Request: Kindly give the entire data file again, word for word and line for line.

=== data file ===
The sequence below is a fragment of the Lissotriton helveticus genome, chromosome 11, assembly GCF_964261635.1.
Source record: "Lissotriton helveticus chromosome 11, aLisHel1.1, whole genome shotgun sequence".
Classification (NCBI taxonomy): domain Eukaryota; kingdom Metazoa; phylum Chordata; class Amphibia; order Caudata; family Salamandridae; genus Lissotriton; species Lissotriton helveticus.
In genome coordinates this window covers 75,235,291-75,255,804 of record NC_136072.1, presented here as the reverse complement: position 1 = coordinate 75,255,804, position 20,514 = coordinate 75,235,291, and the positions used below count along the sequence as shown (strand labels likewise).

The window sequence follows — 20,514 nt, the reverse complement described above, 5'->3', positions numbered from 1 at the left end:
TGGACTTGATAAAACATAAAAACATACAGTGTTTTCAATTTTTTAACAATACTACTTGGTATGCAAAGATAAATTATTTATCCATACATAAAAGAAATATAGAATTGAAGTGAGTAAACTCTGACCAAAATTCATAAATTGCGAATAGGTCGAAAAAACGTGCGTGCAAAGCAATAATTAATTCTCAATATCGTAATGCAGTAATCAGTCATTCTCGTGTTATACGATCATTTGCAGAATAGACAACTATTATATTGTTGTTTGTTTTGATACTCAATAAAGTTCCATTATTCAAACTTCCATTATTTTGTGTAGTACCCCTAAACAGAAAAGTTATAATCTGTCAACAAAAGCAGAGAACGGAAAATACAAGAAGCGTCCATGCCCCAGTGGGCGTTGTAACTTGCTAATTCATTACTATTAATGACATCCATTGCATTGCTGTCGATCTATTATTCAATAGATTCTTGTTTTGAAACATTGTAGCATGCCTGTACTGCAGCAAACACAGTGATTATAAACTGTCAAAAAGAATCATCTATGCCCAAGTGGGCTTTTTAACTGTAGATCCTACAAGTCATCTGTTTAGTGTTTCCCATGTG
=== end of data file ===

The sequence below is a fragment of the Lissotriton helveticus genome, chromosome 11, assembly GCF_964261635.1.
Source record: "Lissotriton helveticus chromosome 11, aLisHel1.1, whole genome shotgun sequence".
Classification (NCBI taxonomy): domain Eukaryota; kingdom Metazoa; phylum Chordata; class Amphibia; order Caudata; family Salamandridae; genus Lissotriton; species Lissotriton helveticus.
In genome coordinates this window covers 75,235,291-75,255,804 of record NC_136072.1, presented here as the reverse complement: position 1 = coordinate 75,255,804, position 20,514 = coordinate 75,235,291, and the positions used below count along the sequence as shown (strand labels likewise).

The window sequence follows — 20,514 nt, the reverse complement described above, 5'->3', positions numbered from 1 at the left end:
TGGACTTGATAAAACATAAAAACATACAGTGTTTTCAATTTTTTAACAATACTACTTGGTATGCAAAGATAAATTATTTATCCATACATAAAAGAAATATAGAATTGAAGTGAGTAAACTCTGACCAAAATTCATAAATTGCGAATAGGTCGAAAAAACGTGCGTGCAAAGCAATAATTAATTCTCAATATCGTAATGCAGTAATCAGTCATTCTCGTGTTATACGATCATTTGCAGAATAGACAACTATTATATTGTTGTTTGTTTTGATACTCAATAAAGTTCCATTATTCAAACTTCCATTATTTTGTGTAGTACCCCTAAACAGAAAAGTTATAATCTGTCAACAAAAGCAGAGAACGGAAAATACAAGAAGCGTCCATGCCCCAGTGGGCGTTGTAACTTGCTAATTCATTACTATTAATGACATCCATTGCATTGCTGTCGATCTATTATTCAATAGATTCTTGTTTTGAAACATTGTAGCATGCCTGTACTGCAGCAAACACAGTGATTATAAACTGTCAAAAAGAATCATCTATGCCCAAGTGGGCTTTTTAACTGTAGATCCTACAAGTCATCTGTTTAGTGTTTCCCATGTG